Written under a pseudonym by an Eritrean refugee held in Libyan detention, this condensed piece summarizes the injustices he and those with him experience.
Thomas Issak, published by The Guardian. November 8, 2018.
How a brutal ethnic cleansing campaign in DRC was made worse by Trump’s “America First” policies and the world’s neglect.
“The number of people in need in Congo is the exact same as those in need in Syria. But people don’t care about Congo”
Read this article, By Nick Turse, VICE News. Aug. 1, 2018.
Photo: A soldier from the Armed Forces of the Democratic Republic of Congo (FARDC) pauses to take a photo in the ruins of Marifa, one of the estimate 120 villages in the Djungu territory that were attacked by bands of militiamen earlier this year. Nick Turse for VICE News.
“We recognize the power of education as a way out of poverty, as well as a means to heal conflict, create social cohesion and spur economic growth,” said Munyambanza, who is now 27.
Part I of Refugees Deeply investigation finds key individuals in the Khartoum regime complicit in smuggling and trafficking. Reporting from Egypt, Sudan, Eritrea and the Netherlands reveals security services involved in a trade they are meant to police.
Photo: Migrants from Somalia and Ethiopia are detained in Omdourman, on the western outskirts of the capital Khartoum, after Sudanese forces caught them travelling illegally on the Libyan-Sudan border on January 8, 2017. (ASHRAF SHAZLY/AFP/Getty Images)
In Kenya’s largest refugee camp, a young Somali mother lives in hiding with her two young children amid constant death threats from her ex-husband who beat her constantly when she had stayed with him and the last time was nearly to her death when she was also publicly beaten by his brother. With U.S. refugee resettlement frozen, all her efforts to leave the country have so far been in vain. Ayaan tells us her story in her own words.
"If you are waiting for UNHCR protection workers to come rushing in to intervene, so were my children and I. That’s not how it works though.There is no intervention without a report. There was no report, so there wouldn’t be a need for an intervention.
,,,Since Trump’s election, I’ve read articles and heard people talking about the “Muslim ban.” Let me clarify this for everyone. We refugees, especially us in Africa, have no way out. I have been a refugee for my entire life. How do we get a visa, when we have no passport, no identity? We aren’t students, nor do we have specialized skills to get special visas. Being a refugee is not like how it’s depicted in the movies or discussed in the press. We are put here for a reason, to be forgotten about."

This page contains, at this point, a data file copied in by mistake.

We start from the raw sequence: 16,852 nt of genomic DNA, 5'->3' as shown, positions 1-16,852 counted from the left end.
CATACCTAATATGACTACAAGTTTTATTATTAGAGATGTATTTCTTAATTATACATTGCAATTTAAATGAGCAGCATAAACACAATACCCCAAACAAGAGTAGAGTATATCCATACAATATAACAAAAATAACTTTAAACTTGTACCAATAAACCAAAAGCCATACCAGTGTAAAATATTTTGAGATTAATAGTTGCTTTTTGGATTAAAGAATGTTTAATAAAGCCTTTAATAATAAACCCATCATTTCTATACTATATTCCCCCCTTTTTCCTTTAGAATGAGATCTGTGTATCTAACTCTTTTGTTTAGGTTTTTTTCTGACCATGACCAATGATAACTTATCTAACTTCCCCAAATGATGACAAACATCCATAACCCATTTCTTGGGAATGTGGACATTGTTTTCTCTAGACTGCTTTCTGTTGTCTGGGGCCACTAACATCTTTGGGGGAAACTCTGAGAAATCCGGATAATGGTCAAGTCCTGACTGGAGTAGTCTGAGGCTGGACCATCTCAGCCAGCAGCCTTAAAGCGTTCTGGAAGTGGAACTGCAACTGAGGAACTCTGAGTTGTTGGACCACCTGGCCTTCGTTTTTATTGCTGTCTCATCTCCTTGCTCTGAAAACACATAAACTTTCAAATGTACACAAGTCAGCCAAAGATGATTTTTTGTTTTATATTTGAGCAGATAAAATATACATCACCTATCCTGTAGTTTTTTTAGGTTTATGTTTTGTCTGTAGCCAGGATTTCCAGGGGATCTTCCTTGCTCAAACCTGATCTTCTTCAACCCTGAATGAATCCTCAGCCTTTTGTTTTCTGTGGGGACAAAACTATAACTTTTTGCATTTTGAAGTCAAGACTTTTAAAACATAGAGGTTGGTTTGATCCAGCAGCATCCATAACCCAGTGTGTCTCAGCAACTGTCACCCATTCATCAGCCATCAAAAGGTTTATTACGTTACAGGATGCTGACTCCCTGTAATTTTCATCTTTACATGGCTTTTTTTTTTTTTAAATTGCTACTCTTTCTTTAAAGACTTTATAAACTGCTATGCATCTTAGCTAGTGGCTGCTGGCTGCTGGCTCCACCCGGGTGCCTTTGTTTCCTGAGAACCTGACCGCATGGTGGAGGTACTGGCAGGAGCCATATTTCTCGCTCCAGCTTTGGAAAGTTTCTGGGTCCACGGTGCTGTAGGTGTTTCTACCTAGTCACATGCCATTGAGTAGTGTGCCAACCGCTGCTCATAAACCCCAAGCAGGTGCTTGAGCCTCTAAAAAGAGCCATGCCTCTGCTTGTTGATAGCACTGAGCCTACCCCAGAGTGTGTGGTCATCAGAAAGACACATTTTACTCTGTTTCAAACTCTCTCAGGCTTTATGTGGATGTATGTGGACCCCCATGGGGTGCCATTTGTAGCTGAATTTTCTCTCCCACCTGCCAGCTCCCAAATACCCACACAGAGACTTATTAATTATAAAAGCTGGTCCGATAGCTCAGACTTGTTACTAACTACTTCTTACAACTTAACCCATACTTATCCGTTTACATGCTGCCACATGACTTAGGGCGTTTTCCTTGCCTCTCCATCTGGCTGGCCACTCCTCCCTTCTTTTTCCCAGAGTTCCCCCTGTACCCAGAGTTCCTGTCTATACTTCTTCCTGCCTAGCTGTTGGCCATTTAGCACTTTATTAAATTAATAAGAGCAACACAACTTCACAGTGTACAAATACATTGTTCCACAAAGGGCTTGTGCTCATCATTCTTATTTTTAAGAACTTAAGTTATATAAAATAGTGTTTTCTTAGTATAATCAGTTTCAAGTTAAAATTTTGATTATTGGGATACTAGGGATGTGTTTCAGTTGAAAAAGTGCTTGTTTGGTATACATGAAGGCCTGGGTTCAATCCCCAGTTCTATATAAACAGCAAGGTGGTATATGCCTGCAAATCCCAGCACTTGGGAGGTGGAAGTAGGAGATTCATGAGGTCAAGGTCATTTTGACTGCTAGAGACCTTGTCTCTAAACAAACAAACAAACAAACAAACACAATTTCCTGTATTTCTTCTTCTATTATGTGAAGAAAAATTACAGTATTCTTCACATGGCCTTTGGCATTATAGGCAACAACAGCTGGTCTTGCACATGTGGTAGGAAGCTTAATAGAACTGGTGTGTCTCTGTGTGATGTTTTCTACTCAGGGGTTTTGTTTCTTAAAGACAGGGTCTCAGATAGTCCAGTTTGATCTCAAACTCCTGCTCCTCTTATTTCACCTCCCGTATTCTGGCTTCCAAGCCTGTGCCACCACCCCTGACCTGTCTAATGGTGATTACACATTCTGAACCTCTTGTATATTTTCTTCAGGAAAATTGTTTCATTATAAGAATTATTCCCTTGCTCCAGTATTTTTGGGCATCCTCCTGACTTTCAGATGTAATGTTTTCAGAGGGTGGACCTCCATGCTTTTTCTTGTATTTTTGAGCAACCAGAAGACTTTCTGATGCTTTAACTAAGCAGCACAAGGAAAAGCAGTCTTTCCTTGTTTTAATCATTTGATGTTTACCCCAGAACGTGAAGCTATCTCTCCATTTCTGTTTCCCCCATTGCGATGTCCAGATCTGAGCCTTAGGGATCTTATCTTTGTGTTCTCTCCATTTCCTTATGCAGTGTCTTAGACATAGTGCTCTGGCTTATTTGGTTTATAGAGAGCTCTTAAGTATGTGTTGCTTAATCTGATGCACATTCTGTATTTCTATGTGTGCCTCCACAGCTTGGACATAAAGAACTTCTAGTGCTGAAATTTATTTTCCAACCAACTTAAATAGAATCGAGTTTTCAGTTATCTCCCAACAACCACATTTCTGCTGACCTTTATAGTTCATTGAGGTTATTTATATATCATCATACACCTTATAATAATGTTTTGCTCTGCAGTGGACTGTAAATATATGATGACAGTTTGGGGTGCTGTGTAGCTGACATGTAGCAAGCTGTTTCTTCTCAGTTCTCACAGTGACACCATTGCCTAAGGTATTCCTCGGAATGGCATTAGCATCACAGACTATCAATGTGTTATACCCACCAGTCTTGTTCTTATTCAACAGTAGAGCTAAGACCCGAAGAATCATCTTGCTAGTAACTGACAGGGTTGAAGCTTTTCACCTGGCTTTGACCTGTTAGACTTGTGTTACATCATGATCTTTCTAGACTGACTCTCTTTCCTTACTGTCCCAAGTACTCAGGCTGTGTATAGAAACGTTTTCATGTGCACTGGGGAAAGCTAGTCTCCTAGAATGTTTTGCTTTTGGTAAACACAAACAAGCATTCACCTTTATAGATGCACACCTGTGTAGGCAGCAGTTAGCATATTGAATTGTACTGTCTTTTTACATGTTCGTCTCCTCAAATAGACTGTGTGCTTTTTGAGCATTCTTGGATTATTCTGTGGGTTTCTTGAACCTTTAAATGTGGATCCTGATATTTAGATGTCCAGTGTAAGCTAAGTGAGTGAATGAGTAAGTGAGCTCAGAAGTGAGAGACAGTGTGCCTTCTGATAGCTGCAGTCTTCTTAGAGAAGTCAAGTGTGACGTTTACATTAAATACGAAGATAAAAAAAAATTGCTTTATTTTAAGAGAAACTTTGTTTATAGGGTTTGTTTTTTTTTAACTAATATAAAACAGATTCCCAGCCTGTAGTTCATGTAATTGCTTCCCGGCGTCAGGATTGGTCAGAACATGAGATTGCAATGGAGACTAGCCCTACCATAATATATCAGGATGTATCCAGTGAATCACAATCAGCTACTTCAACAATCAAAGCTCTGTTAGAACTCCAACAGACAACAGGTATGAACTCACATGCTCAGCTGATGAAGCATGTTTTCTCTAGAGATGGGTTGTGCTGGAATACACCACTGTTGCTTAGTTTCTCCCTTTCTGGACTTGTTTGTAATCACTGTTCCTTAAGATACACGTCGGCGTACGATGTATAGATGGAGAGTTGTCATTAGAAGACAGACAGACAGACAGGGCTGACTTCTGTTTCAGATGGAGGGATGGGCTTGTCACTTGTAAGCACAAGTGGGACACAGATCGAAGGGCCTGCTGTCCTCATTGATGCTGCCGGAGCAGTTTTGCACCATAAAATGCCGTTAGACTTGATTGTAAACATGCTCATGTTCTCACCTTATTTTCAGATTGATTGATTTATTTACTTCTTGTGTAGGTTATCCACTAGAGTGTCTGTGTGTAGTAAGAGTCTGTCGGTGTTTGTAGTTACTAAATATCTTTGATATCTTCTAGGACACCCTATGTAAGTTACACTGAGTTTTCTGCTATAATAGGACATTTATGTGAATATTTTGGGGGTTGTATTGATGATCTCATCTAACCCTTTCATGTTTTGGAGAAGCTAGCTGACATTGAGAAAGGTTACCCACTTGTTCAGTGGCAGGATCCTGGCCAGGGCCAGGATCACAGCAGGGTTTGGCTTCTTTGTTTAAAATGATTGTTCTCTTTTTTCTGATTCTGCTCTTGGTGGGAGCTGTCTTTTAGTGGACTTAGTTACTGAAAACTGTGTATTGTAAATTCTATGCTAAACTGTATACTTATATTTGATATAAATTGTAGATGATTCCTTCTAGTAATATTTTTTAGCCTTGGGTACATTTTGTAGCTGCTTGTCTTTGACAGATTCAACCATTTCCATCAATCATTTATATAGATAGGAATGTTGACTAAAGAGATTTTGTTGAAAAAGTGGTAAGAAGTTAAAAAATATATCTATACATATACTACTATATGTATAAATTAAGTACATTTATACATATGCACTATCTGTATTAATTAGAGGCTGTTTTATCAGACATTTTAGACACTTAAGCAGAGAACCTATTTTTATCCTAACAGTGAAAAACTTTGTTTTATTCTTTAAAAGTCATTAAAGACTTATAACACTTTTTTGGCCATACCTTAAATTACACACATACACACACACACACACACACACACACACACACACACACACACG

from: Refugees Deeply, This essay was adapted from interviews with Ayaan by women’s rights activist Jason Jeremias
image: Courtesy of the author
The Euro-Mediterranean Human Rights Network (EMHRN) calls on the international community to act out on the dramatic situation of migrants and refugees stranded at the border between Algeria and Morocco. The EMHRN takes this opportunity to draw attention to the deteriorating living conditions for this mixed population, while expressing deep concern about continuing deportation of migrants and refugees to the border.
Analyses show that the situation in Chad should be addressed as part of a broader effort to overcome the traditional divide between humanitarian and development interventions. Actions should optimize available resources to respond to the immediate and long-term needs of the affected populations of:
Sudanese refugees from Darfur living in eastern regions of Chad; More than 140,000 refugees and Chadian returnees from the Central African Republic (CAR) who fled violence in CAR and have settled in refugee camps, returnee sites and in local villages in the south of Chad; Thousands of Nigerians displaced by Boko Haram violence now residing in the Lake Chad Basin.
“If you cannot help me, what are you actually doing here?”
by: , The Guardian
When Edenvale school governing body in South Africa threatened to take immigrant pupils to the police, lawyers declared ‘children are always entitled to their rights.'
Aside from supporting information as to why children are always allowed free education, the article also outlines the rights of all undocumented children in South Africa.
Egypt’s new migration law states that the government will provide “appropriate measures” to protect “migrants’ rights,” including their right to life and health care, and would ensure awareness of their right to legal assistance, especially for women and children. The law establishes a fund for “Combating Illegal Immigration and Protecting Immigrants and Witnesses.” But the law fails to adequately address other rights, such as primary education, health care, work, freedom of movement, and access to courts.
Human Rights Watch
Photo: A group of migrants held by Egyptian armed forces at a port in Egypt in June 2016. Facebook